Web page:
Shannon O'Leary, chief investment officer of the St. Paul & Minnesota Foundation, was thinking about the vulnerability of supply lines for American companies before COVID-19 swept the world a year ago.
O'Leary has increased investment in U.S. manufacturing and distribution companies, such as Fastenal, C.H. Robinson and Ecolab, and taken other steps to guard against risks from globalization that seem increasingly apparent.
Two examples of those risks made big headlines recently. One is that U.S. automakers are closing plants that can't get enough semiconductors from Asia. And another is the disruption in the Suez Canal from a tanker that was stuck for nearly a week.
"The trend toward just-in-time inventory management of the supply chain is just not enough," O'Leary said. "We need to rebuild around more regionalized, reliable and redundant systems. The U.S. is the perfect place to do this given our technological advancement, capital markets and relative stability in demand."
O'Leary selected Minneapolis-based Peregrine Capital Management to construct a fund that would transcend the typical investment buckets, such as large-capitalization growth or small-cap value. Both had been seeing the same trends of "deglobalization."
The foundation and Peregrine also decided the new fund should focus on companies that subscribe to strong environmental, social and governance principals, or "ESG," also a trend among good performers.
"Shannon had this idea that COVID would prove a structural accelerant to deglobalization of the [U.S.] supply chain," Sam Smith, portfolio manager of Peregrine, said. "We leveraged our three long-standing styles steeped in fundamentals. Small-cap growth and value and large-cap growth. It was a collaborative process."
It has worked out pretty well so far.
The Peregrine "Deglobalization New Paradigm Strategy" rose about 30% over the last six months vs. about 18% for the S&P 500 index of the largest companies in the land and about 22% for the Russell 3000 index of stocks. Of course, that's no guarantee of future performance. The St. Paul & Minnesota Foundation invested about $50 million of its $1.7 billion in assets in the portfolio.
O'Leary wanted an equity portfolio that provides annualized performance of at least 7% to replenish the foundation's giving rate of 5%, as well as cover inflation, which is around 2%.
"We have invested a lot of time and effort in this product and we are investors and believers in the theme," Smith said. "We feel we are ahead of the curve. We think this has legs. There's a focus on domestic investment. And this could be a time of unprecedented economic expansion in the United States."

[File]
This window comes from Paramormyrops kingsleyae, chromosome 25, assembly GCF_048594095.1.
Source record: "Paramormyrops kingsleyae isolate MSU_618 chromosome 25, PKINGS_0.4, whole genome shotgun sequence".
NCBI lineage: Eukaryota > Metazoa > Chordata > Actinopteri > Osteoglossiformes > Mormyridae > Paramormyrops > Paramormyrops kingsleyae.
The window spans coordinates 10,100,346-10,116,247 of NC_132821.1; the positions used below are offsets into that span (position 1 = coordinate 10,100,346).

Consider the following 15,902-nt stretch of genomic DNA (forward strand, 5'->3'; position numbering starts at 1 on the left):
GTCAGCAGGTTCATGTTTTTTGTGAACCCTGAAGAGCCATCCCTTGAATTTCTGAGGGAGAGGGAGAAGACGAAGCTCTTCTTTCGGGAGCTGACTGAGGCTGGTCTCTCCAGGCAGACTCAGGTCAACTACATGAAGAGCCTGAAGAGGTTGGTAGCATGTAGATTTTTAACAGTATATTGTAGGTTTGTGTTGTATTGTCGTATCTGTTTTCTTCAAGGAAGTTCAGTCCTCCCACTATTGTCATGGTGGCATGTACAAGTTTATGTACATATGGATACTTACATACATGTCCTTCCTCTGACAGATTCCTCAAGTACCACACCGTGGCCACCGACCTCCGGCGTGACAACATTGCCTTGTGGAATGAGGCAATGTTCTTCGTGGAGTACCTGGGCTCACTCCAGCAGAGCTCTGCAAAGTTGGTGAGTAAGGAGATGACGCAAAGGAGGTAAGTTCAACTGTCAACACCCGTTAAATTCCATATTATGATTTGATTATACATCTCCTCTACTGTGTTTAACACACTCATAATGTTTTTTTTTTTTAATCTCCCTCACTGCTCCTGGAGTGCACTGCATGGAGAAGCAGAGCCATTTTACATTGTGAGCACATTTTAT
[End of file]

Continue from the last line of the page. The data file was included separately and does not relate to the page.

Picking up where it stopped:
The deglobalization fund includes about 20% Midwest companies, including Minnesota's Ecolab, Fastenal, C.H. Robinson and Bio-Techne. The companies are consistent performers, innovative, environmental leaders, good employers and community stakeholders.
Another holding is Generac, a Milwaukee-based manufacturer that makes efficient, natural gas-powered generators, energy-storage for solar systems and other products for the residential and light-commercial and industrial markets worldwide. Its stock has tripled in value since January 2020.
O'Leary developed the strategy with her investment committee, including CEO Mark Henneman of Mairs & Power, a top-performing equity manager that traditionally focuses on Minnesota-Midwest companies.
President Joe Biden last week presented a $2.3 trillion plan to repair, rebuild and expand U.S. infrastructure over the next eight years. This won't hurt O'Leary's fund. Biden's plan would stimulate U.S. manufacturing, leading-edge technologies, renewable energy and cut carbon-based pollution.
It will create millions of good-paying jobs, Biden said, for a nation that's down about 10 million because of the pandemic.
The spending will rival the technology and public investments made by China, which by some measures has surpassed the U.S. as the world's largest economy. The plan largely would be financed through a reversal of the $1.9 trillion in tax cuts signed into law in 2017 by President Donald Trump.
Standard & Poor's chief economist estimated last year that a $2.1 trillion boost in infrastructure spending could add as much as $5.7 trillion in income to the entire economy over a decade. A pretty good payback.
O'Leary believes in the American re-shoring trend. It's not a rebuke of world trade, she said, but a return to manufacturing that's critical to our health and economy.
"Was it ever great for the U.S. to outsource large portions of critical medical infrastructure and generic drugs so far from home that we can't get them in a pandemic?" O'Leary said.